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Saturday 30 July 2011

The Perils of Research

One of the perils – or attractions of research – is being led off into something I did not know that has its own intrinsic interest.

Recently, purely for background, that may end up as a sentence in a finished book, I was looking into those who were not evacuated at Dunkirk but left ‘in the bag’ as the phrase was. This refers to the many thousands in the BEF (British Expeditionary Force) who spent the rest of the war in prisoner of war camps.

There is a youtube clip of the 51st Highland Division’s victory march in Bremerhaven in May 1945, (click here) all drums and skirling bagpipes as they parade past Lieutenant General Sir Brian Horrocks. Many of these men had been prisoners of war only a short time before.

They have been overshadowed by what was made of Dunkirk, of course. What has been made of them – the forced winter march in early 1945 – has always stressed the heroic side of war.

These men deserved and deserve more.

Part of the reason I say this because I have only just learnt – perhaps I should have known before – that, according to my source, about 2,000 of the BEF ‘went over’ to the Germans in 1940. Naturally, this is not widely advertised.

I wonder however if any readers of this blog can point me towards more information on these men. What happened to them? Did any leave any accounts or diaries? I’d be grateful for any information on this.

Tuesday 19 July 2011

Readers Get More Say.

Some of the pleasures of a) writing of a past just within living memory and b) growing old and/or being a grandmother are the cross-checks available – things and attitudes do change. Whether they improve or not is part of the fun.

For example, I bought a second hand edition of Vladimir Nabokov’s letters in the Tottenham Court Road some years ago.

Among them is a short but indignant protest demanding that his name be removed from those advertised to appear at the Edinburgh Book Festival.

I don’t know who was responsible for publicizing that Nabokov would appear without first consulting him – the impression remains, however, that over fifty years ago, one author at least thought that the notion of a Book Festival in itself was an absurd imposition on an ideally intimate relationship between reader and text. The text mattered more than the writer.

To pretend otherwise, I suspect, struck Nabokov as a sop to ‘human interest’ and all kinds of horrors like gossip and gawking. Nabokov’s opinion of ‘human interest’ was not high; whose is right now? He was also rather down on those he considered ‘hacks’. The meaning of words moves on too, in some cases, from noun to verb.

Of a similar age but different temperament, the Argentinian writer Jorge Luis Borges put his attitude to the book-buying public another way. He claimed to find it difficult to conceive of a readership beyond the number 25. After that, things and faces started to blur and he was not sure who exactly was reading what he wrote.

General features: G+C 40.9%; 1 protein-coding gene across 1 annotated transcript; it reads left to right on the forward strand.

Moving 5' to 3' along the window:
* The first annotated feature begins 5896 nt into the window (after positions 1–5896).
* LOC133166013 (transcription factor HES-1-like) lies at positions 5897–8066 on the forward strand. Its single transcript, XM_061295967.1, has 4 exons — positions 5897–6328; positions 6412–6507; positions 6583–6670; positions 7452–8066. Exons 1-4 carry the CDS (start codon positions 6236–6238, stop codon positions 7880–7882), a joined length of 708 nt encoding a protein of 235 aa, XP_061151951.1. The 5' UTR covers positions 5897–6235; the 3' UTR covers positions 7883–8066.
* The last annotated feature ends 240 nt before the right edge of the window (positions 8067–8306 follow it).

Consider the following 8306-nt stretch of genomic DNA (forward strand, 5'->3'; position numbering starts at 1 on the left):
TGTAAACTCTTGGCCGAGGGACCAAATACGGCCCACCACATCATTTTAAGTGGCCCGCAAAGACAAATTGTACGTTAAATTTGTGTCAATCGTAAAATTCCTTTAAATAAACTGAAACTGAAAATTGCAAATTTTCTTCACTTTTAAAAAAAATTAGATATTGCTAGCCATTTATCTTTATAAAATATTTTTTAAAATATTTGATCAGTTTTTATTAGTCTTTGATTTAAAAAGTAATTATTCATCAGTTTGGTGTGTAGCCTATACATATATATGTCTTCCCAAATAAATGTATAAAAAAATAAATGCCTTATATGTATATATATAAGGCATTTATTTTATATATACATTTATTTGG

These two writers have been dead for 34 and 25 years respectively. Hearing them speak now the time elapsed can seem longer. The surprise comes, I suppose, in their foreign but decidedly plummy English, and their confidence. Both only achieved fame relatively late in their lives.

We live in less confident times. Recently I spoke to a present-day writer, very shy but also very sharp-tongued, who complained that ‘These days we are all so wretchedly chummy. Writers have become votaries to very entitled consumers.’ He was really complaining that he spent so long ‘going to book festivals and pretending to be nice.’

I didn’t start publishing – I am certainly not famous – until late in my life. I am perhaps more grateful than confident as a consequence. And since my publicist, Lyndsey Ng of John Murray is presently trying to fix up some book festivals for me to attend around the publication of Icelight in October, I have to admit I have failed the Nabokov test. Abjectly.

There is something else however. The great Spanish painter Goya is famous for saying ‘Aún aprendo’ – I am still learning – when he was a very old exile in Bordeaux. I am not so old but I do like the feedback, even when it is not so complimentary, that book festivals provide. There is something quick and spontaneous about face to face meetings with people who have actually bought the words you have written. It’s something I find very helpful – and enjoyable.

Thursday 7 July 2011

The Passage of Time: Picasso and Cy Twombly

The first time I actually heard someone say ‘my five year old could do that’ was in Cadiz, at an exhibition of Picasso etchings. At the time Picasso was, to some degree, being reintroduced into Spain. He had after all refused to allow his Guernica painting to return while Franco was still alive and the Franco regime had responded as might be expected, roughly ‘Great painter, Bad Spaniard.’

There was some interest to see what had been missed. Evidently some visitors to that exhibition thought not a lot. Intrigued I looked at what they thought a five year old could do.

The etching was from a small group done in 1951 called La Partida, according to the notes inspired by a comic strip of Walter Scott’s Ivanhoe. It is a medieval off to war and shows a knight on a horse, both in armour, accompanied by a page. Indeed the knight is more armour than person and the armour is vigorously rearranged into an absurd clank of pride and heraldry. The bit in the horse’s mouth imposes a kind of equine grin.

I could go on, but hope I have indicated enough to say I have never met a five year old, however delightful, who could do anything even remotely similar.

Of course, children change. I note from the many comments made on the late Cy Twombly’s work, that the phrase is now ‘Any six year old could do that.’

Leda and the Swan (at the top of this post) and Cycnus (above) both by Cy Twombly